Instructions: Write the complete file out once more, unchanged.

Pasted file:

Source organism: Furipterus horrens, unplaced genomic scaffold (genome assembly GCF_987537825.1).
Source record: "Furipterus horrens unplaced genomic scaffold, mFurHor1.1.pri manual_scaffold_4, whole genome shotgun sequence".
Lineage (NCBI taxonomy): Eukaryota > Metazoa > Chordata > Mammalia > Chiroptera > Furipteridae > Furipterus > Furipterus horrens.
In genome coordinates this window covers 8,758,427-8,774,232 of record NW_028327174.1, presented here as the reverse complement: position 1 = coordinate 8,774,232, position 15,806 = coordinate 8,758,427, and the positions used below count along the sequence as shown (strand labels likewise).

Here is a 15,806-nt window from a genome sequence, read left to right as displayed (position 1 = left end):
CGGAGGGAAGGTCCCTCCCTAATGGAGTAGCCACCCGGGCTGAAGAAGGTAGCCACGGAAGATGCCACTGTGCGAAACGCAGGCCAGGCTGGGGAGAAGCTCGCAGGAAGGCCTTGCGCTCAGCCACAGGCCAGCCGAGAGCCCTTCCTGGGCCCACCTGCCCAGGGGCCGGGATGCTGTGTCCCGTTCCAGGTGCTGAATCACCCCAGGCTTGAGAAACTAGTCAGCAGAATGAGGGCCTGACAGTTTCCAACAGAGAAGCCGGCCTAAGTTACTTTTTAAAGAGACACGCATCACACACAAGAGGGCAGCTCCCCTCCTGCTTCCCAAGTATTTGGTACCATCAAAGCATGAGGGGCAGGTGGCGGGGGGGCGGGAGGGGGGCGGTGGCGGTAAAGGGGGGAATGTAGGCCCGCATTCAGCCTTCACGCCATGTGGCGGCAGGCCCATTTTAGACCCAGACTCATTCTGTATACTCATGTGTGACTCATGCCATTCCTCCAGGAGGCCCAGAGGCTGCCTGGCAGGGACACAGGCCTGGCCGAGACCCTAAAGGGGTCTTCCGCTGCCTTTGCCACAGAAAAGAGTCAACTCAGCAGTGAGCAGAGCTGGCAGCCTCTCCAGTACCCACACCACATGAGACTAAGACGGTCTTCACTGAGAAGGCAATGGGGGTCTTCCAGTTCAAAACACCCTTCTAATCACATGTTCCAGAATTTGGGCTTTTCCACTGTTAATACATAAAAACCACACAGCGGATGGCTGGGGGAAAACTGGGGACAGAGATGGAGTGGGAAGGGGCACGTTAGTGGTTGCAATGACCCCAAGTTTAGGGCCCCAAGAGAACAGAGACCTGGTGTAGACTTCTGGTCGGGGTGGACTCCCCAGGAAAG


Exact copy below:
Source organism: Furipterus horrens, unplaced genomic scaffold (genome assembly GCF_987537825.1).
Source record: "Furipterus horrens unplaced genomic scaffold, mFurHor1.1.pri manual_scaffold_4, whole genome shotgun sequence".
Lineage (NCBI taxonomy): Eukaryota > Metazoa > Chordata > Mammalia > Chiroptera > Furipteridae > Furipterus > Furipterus horrens.
In genome coordinates this window covers 8,758,427-8,774,232 of record NW_028327174.1, presented here as the reverse complement: position 1 = coordinate 8,774,232, position 15,806 = coordinate 8,758,427, and the positions used below count along the sequence as shown (strand labels likewise).

Here is a 15,806-nt window from a genome sequence, read left to right as displayed (position 1 = left end):
CGGAGGGAAGGTCCCTCCCTAATGGAGTAGCCACCCGGGCTGAAGAAGGTAGCCACGGAAGATGCCACTGTGCGAAACGCAGGCCAGGCTGGGGAGAAGCTCGCAGGAAGGCCTTGCGCTCAGCCACAGGCCAGCCGAGAGCCCTTCCTGGGCCCACCTGCCCAGGGGCCGGGATGCTGTGTCCCGTTCCAGGTGCTGAATCACCCCAGGCTTGAGAAACTAGTCAGCAGAATGAGGGCCTGACAGTTTCCAACAGAGAAGCCGGCCTAAGTTACTTTTTAAAGAGACACGCATCACACACAAGAGGGCAGCTCCCCTCCTGCTTCCCAAGTATTTGGTACCATCAAAGCATGAGGGGCAGGTGGCGGGGGGGCGGGAGGGGGGCGGTGGCGGTAAAGGGGGGAATGTAGGCCCGCATTCAGCCTTCACGCCATGTGGCGGCAGGCCCATTTTAGACCCAGACTCATTCTGTATACTCATGTGTGACTCATGCCATTCCTCCAGGAGGCCCAGAGGCTGCCTGGCAGGGACACAGGCCTGGCCGAGACCCTAAAGGGGTCTTCCGCTGCCTTTGCCACAGAAAAGAGTCAACTCAGCAGTGAGCAGAGCTGGCAGCCTCTCCAGTACCCACACCACATGAGACTAAGACGGTCTTCACTGAGAAGGCAATGGGGGTCTTCCAGTTCAAAACACCCTTCTAATCACATGTTCCAGAATTTGGGCTTTTCCACTGTTAATACATAAAAACCACACAGCGGATGGCTGGGGGAAAACTGGGGACAGAGATGGAGTGGGAAGGGGCACGTTAGTGGTTGCAATGACCCCAAGTTTAGGGCCCCAAGAGAACAGAGACCTGGTGTAGACTTCTGGTCGGGGTGGACTCCCCAGGAAAG